The Montana State Fund Board of Directors approved Friday an 8.6 percent average reduction of workers’ compensation premium rates for about 25,000 employers the fund covers.
Friday’s reduction, which comes nearly a year to the day after an 8 percent reduction for fiscal 2019, marks 13 consecutive years of stable or declining rates, according to state fund spokesman Ethan Heverly. In a Friday press release, Heverly said current rates are the lowest in the state fund’s nearly three-decade history and represent a 43 percent reduction from 2011.
“It’s a good trend that we’re experiencing right now,” said Laurence Hubbard, state fund president and CEO, who added that the fund’s rates have not increased since 2007. “That’s just a good reinforcement that workplace safety pays and the more that employers and workers take time to do the work safely, that you can see the direct results in reduced worker’s compensation costs.”
The reduction applies to policies effective between July 1, 2019, and the same date in 2020. As the 8.6 percent figure is an average reduction, the actual reduction for each worker varies by their industry’s losses.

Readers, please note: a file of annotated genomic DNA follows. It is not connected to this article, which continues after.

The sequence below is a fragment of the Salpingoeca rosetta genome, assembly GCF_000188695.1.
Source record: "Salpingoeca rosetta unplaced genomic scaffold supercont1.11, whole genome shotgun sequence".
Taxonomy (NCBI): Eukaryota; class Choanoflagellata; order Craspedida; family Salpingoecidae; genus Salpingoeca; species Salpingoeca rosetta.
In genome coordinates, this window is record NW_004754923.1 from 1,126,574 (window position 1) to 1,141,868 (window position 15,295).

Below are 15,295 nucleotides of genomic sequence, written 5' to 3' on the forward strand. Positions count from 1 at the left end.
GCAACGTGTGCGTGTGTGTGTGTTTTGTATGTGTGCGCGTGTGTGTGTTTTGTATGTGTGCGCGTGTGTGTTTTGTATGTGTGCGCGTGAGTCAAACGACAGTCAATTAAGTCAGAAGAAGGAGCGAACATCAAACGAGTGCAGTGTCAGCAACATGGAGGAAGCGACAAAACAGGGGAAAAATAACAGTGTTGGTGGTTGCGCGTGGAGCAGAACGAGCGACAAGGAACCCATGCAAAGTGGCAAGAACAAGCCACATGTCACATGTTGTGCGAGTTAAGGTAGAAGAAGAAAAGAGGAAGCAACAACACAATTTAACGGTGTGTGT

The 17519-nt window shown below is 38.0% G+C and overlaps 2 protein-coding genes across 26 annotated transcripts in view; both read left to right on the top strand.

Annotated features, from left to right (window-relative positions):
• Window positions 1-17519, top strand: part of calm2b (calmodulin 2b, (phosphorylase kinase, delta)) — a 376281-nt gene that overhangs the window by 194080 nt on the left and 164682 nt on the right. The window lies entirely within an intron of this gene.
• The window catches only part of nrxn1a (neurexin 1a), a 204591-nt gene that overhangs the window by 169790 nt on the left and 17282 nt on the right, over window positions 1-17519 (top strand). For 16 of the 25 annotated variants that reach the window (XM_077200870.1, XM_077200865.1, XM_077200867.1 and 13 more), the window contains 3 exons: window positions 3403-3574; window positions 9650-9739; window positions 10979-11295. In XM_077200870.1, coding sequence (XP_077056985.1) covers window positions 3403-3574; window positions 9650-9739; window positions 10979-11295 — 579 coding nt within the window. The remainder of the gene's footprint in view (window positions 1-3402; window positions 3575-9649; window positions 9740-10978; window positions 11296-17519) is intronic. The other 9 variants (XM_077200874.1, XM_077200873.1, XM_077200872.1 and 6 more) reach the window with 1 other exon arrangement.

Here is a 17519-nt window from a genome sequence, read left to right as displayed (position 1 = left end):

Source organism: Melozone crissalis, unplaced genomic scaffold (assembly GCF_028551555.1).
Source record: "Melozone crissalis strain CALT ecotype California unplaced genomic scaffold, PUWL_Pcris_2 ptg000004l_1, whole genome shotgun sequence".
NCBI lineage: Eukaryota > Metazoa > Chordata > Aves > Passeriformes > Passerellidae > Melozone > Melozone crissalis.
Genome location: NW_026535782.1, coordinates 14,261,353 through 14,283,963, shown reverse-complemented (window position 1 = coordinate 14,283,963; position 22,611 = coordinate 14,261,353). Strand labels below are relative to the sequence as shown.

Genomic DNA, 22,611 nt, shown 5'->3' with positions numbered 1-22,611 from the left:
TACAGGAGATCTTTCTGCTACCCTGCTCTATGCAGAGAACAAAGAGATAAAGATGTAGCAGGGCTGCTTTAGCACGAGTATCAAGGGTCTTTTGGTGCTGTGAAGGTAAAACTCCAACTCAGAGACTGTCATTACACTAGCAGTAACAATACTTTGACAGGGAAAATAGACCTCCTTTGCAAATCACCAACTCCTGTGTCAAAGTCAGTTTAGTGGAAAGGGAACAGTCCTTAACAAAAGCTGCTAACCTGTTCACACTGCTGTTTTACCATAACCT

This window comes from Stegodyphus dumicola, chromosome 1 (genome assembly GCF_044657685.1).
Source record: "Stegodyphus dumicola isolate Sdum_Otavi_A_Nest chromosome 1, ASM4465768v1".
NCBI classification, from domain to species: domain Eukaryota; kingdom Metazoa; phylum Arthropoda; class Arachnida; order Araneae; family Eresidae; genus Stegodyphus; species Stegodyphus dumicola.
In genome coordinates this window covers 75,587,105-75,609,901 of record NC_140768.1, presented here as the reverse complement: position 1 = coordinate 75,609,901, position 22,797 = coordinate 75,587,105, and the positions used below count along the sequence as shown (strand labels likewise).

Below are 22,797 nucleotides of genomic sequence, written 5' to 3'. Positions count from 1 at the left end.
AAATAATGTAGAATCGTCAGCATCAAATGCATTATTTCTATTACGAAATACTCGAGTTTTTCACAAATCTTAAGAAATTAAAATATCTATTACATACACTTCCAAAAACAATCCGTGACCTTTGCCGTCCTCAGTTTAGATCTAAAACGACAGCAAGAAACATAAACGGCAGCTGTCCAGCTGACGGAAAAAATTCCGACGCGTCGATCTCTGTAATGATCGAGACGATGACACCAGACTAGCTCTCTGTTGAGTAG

Last year, according to the Oregon Department of Consumer and Business Services, Montana’s rates for fiscal 2018 tied Hawaii’s for 13th-highest in the nation. The organization found Montana’s rates the highest in the nation as recently as 2010.
State Auditor Matt Rosendale called the 8.6 percent reduction “a credit to the improved safety record of Montana’s businesses and the policies that we have put forward” in his own Friday press release.
“Any decrease in work comp insurance rates is good for Montana’s small businesses, so I’m happy to see rates continuing to decline,” the release quoted Rosendale.
In the release, Rosendale lamented that the reduction could have been larger if not for $28 million diverted from the state fund to address a budget shortfall.
During the November 2017 special session called to address a $227 million shortfall, the Montana Legislature approved a 3 percent management fee on state fund investments with the state Board of Investments totaling $1 billion or more. The fee was forecast to raise about $30 million through the bill’s June 30 termination date.